Rivers seemed to have an inside track on a roster spot after a strong start to his preseason, until it was derailed by an undisclosed injury. That’s now two season-ending injuries in three years for the former top draft choice out of Youngstown State. Not good.
12. Shilique Calhoun survives cuts despite injury
One of the early standouts in training camp, Calhoun’s hold on a roster spot got shakier with every passing day, as he also was sidelined with an injury. But it appears his performance early on showed enough to the coaching staff to keep him around, and help him avoid an IR placement. Hopefully his injury is more short-term than Rivers’, as it looks like Calhoun could be another player picked up off the scrap heap that turned into a treasure with New England.
13. New England’s linebacking corps is deep
A little surprised that Elandon Roberts wasn’t traded, as Calvin Munson had a good preseason and has more special-teams value than Roberts, a fifth linebacker. But Roberts showed impressive growth last season and is a talented player that will add a physical presence to what has to be one of the best linebacking groups Bill Belichick has ever coached.
14. Keion Crossen trade a surprise
The guess here was that it would come down to Crossen or Duke Dawson for the sixth cornerback spot on the roster. Well, Belichick said ‘no thanks’ to that, and traded both young corners away for late-round picks. While Dawson did not do much to deserve a spot, Crossen has shown that he can contribute to a Super Bowl-winning team, as evidenced by last postseason, and played well this preseason. Crossen was tabbed by some to be the heir apparent to Matthew Slater as the next great New England special teams player. Nevertheless, the New England secondary is still loaded with talent and versatility, and will be a big part of what should be a shutdown Patriots defense this season.
15. Experience, and age, at the safety position
With the exception of newcomer Terrence Brooks, the safety position remains unchanged from last year for the Patriots. With a new defensive play-caller this year, it will be good to have veteran voices in the defensive backfield to help call the shots in Devin McCourty, Duron Harmon and Patrick Chung. But age and health has to be a slight concern for this group, with Chung, 32, coming off of offseason shoulder surgery and McCourty openly flirting with retirement at the end of last season. Does Obi Melifonwu factor into this discussion at all, besides his special-teams contributions? That remains to be seen, as the athletic specimen made the team despite a minimal role last season and a lack of eye-grabbing plays this preseason. Still, though, the UConn product is just 25 years old, has impressive size and physical tools for the position, and clearly is doing enough to impress the coaching staff if they are keeping him around.
16. Get ready for the Jake Bailey show
After beating out the incumbent Ryan Allen for the punter job a few weeks ago, Bailey hasn’t looked back since then. The ball booms off his foot, and the hang times on his punts are consistently impressive. You never want to see your team punting, but Pats fans will have a little consolation prize getting to see Bailey launch some footballs into the stratosphere this season.
17. Running back the most talented position on offense
As the team’s offense morphed into a run-first approach deep into the season last year, expect more of the same this year, to help take some of the load off of Tom Brady’s shoulders. Sony Michel will be the workhorse back again, and looks primed to have an even better season than last year. James White is somehow still just 27 years old, and should be one of the top pass-catching running backs in the NFL again this season. How the carries are split between Burkhead and rookie running back Damien Harris will be interesting. Burkhead is a versatile and talented player who gives the team great flexibility when he is on the field, but health is always a question with him, as he dealt with a nagging injury for a couple weeks this preseason, too. Harris also was sidelined with a minor hand injury, but is close to full health now. It would appear he’d be the player to take a back seat in this position group, at least to start the season. But the team will be able to keep all running backs fresh throughout with this impressive stable of ball-carriers.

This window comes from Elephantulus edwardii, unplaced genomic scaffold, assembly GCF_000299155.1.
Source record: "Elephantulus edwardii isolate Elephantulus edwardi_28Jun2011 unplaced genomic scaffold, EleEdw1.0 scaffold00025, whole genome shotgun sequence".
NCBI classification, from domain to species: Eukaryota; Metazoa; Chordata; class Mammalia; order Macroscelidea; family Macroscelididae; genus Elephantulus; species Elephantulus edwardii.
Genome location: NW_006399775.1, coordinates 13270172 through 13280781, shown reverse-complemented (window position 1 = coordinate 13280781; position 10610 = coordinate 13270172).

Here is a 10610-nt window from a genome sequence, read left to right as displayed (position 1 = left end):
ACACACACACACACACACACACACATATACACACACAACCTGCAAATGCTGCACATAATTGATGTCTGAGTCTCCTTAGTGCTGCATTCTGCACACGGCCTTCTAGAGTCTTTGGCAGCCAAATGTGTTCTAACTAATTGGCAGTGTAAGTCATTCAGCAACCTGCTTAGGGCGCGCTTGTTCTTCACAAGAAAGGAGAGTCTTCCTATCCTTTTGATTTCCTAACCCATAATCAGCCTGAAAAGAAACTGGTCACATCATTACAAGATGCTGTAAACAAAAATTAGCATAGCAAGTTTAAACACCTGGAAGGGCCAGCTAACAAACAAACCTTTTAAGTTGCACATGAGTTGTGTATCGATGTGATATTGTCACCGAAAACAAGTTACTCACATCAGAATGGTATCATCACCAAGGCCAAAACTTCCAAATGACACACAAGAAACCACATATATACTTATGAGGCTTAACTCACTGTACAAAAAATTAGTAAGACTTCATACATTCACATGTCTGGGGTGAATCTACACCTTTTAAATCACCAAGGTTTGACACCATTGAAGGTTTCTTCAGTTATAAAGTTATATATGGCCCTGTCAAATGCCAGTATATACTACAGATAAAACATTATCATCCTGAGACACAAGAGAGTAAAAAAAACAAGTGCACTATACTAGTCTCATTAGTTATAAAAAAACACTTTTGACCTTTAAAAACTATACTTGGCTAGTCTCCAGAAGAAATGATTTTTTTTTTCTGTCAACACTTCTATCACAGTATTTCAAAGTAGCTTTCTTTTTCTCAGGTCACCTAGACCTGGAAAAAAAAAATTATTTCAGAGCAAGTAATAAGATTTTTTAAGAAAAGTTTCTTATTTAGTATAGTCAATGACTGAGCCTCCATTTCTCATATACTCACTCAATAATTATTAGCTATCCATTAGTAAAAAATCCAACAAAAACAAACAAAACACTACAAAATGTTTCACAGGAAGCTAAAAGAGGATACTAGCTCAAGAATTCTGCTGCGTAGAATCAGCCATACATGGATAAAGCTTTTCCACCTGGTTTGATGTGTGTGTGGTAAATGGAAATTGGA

18. Depth at slot receiver a little underwhelming
New England fans collectively gasped when they saw Edelman come up shaking his hand after his only catch of the game against the Giants last week, and it highlighted the lack of options behind him, if the veteran slot receiver were to suffer an injury. Olszewski still needs some seasoning before he can become an option to replace Edelman, leaving the talented, yet unproven, Meyers as the likely option to step in for Edelman if Edelman were to get hurt. This team will be able to spread the ball around on offense this year, but losing Edelman would still be a critical blow to this team. Relying on a 33-year-old with an injury history to be one of the top options in the passing game is a risky proposition.
19. Stephen Gostkowski’s early season performance something to watch
After missing two field goals prior to Week 4’s matchup against the Giants, there was some concern about a dip in production from the longtime New England kicker. But a 3-for-3 performance against the Giants helped allay concerns about Gostkowski heading into the season. Still, a slow start for Gostkowski in the regular season could be cause for concern for this team for the rest of the season.
20. Who starts opposite Stephon Gilmore in the secondary?
As mentioned earlier, the Pats have an embarrassment of riches in the secondary. Jason McCourty and J.C. Jackson are the top options to start opposite All-Pro cornerback Stephon Gilmore, with McCourty being the favorite to start Week 1. But Jackson is no slouch, and will push McCourty for playing time all season long, and vice versa. Both players should get their fair share of snaps, and will be essential to locking down the passing attacks of regular-season opponents such as Pittsburgh, Kansas City, Cleveland, and Philadelphia.